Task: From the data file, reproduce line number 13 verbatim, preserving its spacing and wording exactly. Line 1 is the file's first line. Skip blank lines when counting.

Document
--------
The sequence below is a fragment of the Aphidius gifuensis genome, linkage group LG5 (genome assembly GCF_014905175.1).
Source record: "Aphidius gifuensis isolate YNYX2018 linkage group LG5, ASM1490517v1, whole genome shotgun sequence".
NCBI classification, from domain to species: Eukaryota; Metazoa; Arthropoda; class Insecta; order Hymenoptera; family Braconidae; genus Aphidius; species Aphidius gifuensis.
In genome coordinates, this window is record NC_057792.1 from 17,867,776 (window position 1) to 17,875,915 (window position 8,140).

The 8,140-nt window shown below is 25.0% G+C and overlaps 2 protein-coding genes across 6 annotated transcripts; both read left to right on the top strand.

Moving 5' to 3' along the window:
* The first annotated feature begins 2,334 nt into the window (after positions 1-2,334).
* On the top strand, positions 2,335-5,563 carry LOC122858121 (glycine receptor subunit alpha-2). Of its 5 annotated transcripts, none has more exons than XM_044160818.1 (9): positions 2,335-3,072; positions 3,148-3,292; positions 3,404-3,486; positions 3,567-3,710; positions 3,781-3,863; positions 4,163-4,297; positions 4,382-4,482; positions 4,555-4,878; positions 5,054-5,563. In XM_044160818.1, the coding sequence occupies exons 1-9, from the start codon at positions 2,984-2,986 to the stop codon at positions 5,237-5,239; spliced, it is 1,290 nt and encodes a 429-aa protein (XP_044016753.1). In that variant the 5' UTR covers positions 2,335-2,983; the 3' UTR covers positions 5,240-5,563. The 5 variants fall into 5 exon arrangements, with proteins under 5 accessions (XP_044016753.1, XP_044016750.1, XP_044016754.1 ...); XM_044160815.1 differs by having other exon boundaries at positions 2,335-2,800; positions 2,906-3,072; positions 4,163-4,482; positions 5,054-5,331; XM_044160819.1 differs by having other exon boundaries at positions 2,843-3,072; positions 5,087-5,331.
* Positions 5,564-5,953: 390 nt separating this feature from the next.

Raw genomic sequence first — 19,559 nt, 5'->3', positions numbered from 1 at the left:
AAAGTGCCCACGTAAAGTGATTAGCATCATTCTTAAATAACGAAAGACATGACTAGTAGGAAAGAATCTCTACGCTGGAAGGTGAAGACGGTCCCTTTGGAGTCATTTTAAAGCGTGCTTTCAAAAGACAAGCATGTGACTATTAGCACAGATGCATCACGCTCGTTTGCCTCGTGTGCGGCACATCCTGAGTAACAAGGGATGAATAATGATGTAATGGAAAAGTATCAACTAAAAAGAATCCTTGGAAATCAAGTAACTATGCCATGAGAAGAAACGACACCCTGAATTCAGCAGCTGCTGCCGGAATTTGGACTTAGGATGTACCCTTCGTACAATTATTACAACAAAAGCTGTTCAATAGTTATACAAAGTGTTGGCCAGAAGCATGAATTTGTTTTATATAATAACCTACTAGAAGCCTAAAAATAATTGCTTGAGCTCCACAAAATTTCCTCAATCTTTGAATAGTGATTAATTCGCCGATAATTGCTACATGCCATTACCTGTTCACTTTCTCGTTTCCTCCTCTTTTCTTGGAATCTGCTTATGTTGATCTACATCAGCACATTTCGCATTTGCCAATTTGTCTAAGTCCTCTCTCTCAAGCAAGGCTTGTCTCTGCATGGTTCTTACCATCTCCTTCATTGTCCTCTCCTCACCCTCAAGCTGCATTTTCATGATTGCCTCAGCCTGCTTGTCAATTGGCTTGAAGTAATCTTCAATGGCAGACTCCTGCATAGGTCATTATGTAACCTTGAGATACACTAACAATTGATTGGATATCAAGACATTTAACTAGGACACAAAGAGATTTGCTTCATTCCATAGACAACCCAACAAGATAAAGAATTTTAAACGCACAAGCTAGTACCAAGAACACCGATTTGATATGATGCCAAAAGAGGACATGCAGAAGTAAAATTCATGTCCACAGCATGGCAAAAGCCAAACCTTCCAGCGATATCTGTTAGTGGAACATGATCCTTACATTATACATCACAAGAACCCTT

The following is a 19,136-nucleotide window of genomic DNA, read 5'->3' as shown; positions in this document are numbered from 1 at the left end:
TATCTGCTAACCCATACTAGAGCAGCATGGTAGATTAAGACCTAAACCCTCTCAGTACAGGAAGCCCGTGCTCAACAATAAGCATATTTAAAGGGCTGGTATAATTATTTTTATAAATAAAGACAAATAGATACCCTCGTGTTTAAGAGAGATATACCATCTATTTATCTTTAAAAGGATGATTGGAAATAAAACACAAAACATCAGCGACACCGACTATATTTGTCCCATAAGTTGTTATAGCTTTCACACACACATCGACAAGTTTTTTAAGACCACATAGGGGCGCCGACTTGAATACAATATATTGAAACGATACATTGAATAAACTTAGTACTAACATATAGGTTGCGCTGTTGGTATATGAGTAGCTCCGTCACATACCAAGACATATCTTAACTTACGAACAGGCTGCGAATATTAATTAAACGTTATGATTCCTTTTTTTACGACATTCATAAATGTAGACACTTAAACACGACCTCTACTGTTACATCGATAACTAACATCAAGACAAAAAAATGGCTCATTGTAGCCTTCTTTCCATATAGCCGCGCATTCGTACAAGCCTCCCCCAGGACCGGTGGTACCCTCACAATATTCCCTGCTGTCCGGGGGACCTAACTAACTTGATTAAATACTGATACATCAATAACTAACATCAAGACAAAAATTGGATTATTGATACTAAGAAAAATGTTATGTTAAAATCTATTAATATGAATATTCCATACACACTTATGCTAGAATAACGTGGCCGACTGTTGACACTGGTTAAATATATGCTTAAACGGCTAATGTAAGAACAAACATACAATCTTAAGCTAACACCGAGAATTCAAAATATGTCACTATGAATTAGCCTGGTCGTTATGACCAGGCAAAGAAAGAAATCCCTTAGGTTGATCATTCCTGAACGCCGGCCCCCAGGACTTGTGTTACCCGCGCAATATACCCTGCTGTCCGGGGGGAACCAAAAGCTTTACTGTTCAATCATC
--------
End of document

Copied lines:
TATCTGCTAACCCATACTAGAGCAGCATGGTAGATTAAGACCTAAACCCTCTCAGTACAGGAAGCCCGTGCTCAACAATAAGCATATTTAAAGGGCTGGTATAATTATTTTTATAAATAAAGACAAATAGATACCCTCGTGTTTAAGAGAGATATACCATCTATTTATCTTTAAAAGGATGATTGGAAATAAAACACAAAACATCAGCGACACCGACTATATTTGTCCCATAAGTTGTTATAGCTTTCACACACACATCGACAAGTTTTTTAAGACCACATAGGGGCGCCGACTTGAATACAATATATTGAAACGATACATTGAATAAACTTAGTACTAACATATAGGTTGCGCTGTTGGTATATGAGTAGCTCCGTCACATACCAAGACATATCTTAACTTACGAACAGGCTGCGAATATTAATTAAACGTTATGATTCCTTTTTTTACGACATTCATAAATGTAGACACTTAAACACGACCTCTACTGTTACATCGATAACTAACATCAAGACAAAAAAATGGCTCATTGTAGCCTTCTTTCCATATAGCCGCGCATTCGTACAAGCCTCCCCCAGGACCGGTGGTACCCTCACAATATTCCCTGCTGTCCGGGGGACCTAACTAACTTGATTAAATACTGATACATCAATAACTAACATCAAGACAAAAATTGGATTATTGATACTAAGAAAAATGTTATGTTAAAATCTATTAATATGAATATTCCATACACACTTATGCTAGAATAACGTGGCCGACTGTTGACACTGGTTAAATATATGCTTAAACGGCTAATGTAAGAACAAACATACAATCTTAAGCTAACACCGAGAATTCAAAATATGTCACTATGAATTAGCCTGGTCGTTATGACCAGGCAAAGAAAGAAATCCCTTAGGTTGATCATTCCTGAACGCCGGCCCCCAGGACTTGTGTTACCCGCGCAATATACCCTGCTGTCCGGGGGGAACCAAAAGCTTTACTGTTCAATCATC